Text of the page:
of information from>to Eban1ing companiesF. The Eban1ing
companyF for the purpose also includes the Efinancial
institutionsF that may be notified by the #entral 5o!ernment
in this behalf. Inder the -cheme% the ban1s and the notified
<$s were ad!ised on 23rd *pril 1&& to furnish to the R0$ the
prescribed details of defaulting borrowers with outstanding
amount 9both funded and non8funded: of one crore and abo!e
which were classified as J6oubtful3 and>or JLoss3 and suit filed
accounts on half yearly basis 9-eptember and +arch:. The
-cheme had the following objecti!esH
i: To alert the ban1s and <$s and to put them on guard
against the borrowers who had defaulted in their
dues to other lending institutions.
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ii: To ma1e public the name of the defaulting
borrowers against whom suits had been filed by the
ban1s><$s.
*t a meeting con!ened by the #entral Cigilance
#ommission with the ban1ers on 2th 7o!ember 1&&=% it was
decided that the ban1s would report all cases of willful default
of Rs.2' lac and abo!e to the R0$% which in turn% would
circulate such lists to all ban1s on a "uarterly basis. Pursuant
to the instructions of the #entral Cigilance #ommission% the
R0$ introduced a scheme under which ban1s and notified *ll
$ndia <inancial $nstitutions were re"uired to submit to the R0$
the details of willful defaulters with outstanding of Rs.2' lac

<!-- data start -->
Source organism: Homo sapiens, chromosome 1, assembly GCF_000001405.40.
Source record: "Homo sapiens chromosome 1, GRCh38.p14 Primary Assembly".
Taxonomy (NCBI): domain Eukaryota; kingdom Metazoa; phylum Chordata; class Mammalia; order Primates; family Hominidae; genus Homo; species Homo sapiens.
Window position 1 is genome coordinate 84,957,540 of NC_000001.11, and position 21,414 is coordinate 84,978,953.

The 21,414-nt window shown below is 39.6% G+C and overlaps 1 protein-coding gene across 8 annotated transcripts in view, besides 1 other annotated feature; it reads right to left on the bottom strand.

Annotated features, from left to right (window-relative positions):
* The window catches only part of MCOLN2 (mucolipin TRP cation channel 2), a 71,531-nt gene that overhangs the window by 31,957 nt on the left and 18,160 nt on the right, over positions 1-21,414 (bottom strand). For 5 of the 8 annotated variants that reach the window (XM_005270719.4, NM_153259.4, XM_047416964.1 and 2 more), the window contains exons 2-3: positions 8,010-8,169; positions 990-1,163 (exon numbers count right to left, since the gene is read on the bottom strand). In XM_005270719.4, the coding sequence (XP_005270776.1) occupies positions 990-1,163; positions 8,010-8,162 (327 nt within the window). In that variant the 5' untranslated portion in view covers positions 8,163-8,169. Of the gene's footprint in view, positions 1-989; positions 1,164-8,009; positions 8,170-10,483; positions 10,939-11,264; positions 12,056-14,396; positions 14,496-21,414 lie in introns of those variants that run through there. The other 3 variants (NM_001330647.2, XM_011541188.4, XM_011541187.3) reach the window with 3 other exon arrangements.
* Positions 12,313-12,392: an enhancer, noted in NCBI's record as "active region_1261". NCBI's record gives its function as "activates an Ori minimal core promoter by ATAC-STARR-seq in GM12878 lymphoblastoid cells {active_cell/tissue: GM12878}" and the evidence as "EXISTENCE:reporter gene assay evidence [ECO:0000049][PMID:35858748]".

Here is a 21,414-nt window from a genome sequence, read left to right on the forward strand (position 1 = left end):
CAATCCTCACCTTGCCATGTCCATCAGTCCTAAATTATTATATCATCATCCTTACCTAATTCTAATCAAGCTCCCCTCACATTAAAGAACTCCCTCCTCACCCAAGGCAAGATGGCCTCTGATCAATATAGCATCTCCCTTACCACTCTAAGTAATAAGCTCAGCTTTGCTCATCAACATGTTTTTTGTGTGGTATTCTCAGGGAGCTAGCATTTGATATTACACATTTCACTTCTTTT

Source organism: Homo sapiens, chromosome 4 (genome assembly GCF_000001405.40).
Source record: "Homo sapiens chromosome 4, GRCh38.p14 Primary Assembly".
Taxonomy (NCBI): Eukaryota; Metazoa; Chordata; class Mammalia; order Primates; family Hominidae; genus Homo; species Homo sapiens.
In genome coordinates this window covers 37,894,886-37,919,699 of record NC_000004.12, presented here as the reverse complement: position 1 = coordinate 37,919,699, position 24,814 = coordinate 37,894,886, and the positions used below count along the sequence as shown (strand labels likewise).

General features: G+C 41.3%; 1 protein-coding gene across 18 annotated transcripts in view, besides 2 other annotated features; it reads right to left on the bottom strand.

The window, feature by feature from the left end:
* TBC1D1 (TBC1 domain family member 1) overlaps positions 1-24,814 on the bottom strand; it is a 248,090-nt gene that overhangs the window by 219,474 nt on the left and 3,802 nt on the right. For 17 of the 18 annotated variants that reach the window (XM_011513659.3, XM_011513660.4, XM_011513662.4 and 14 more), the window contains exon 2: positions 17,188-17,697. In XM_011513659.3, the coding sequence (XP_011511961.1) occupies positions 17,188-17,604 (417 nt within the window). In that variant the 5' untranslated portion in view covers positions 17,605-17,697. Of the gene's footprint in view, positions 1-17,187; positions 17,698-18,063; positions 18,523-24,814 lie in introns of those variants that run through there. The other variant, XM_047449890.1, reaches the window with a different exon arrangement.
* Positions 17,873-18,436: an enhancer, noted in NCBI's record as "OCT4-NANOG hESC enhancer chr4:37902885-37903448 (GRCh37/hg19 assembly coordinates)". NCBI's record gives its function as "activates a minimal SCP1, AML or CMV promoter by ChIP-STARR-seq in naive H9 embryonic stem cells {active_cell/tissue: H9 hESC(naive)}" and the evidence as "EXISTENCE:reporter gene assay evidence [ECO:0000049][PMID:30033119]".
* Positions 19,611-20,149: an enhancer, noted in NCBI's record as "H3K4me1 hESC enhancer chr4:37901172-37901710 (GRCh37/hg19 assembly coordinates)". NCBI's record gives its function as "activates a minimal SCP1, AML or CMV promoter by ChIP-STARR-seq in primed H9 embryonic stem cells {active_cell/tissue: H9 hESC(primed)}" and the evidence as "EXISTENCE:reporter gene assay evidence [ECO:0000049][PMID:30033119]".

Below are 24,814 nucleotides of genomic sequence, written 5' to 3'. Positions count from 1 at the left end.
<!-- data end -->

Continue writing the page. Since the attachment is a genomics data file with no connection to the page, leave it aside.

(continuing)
and abo!e. The -cheme came into force with effect from 1st
*pril 1&&&. *ccordingly% ban1s and financial institutions started
reporting such cases of willful defaults which occurred or were
detected after 31st +arch 1&&& on a "uarterly basis to the R0$.
Ta1ing into consideration the concern eDpressed o!er the
persistence of the Jwillful default3 in the financial system in the
=th Report of the Parliament3s -tanding #ommittee on <inance
9-tanding #ommittee:% the R0$% in consultation with the
5o!ernment of $ndia% constituted a Wor1ing 5roup on Willful
6efaulters 9W5W6: under the #hairmanship of -hri -.-.Gohli%
the then #hairman of the $ndian 0an1s3 *ssociation in +ay
2(11 for eDamining some of the recommendations of the =th
Report on the Parliament3s -tanding #ommittee on <inancial
$nstitutions. The 5roup submitted its report in 7o!ember 2((1.
The recommendations of the Wor1ing 5roup of Willful
6efaulters were further eDamined by an $n8Aouse Wor1ing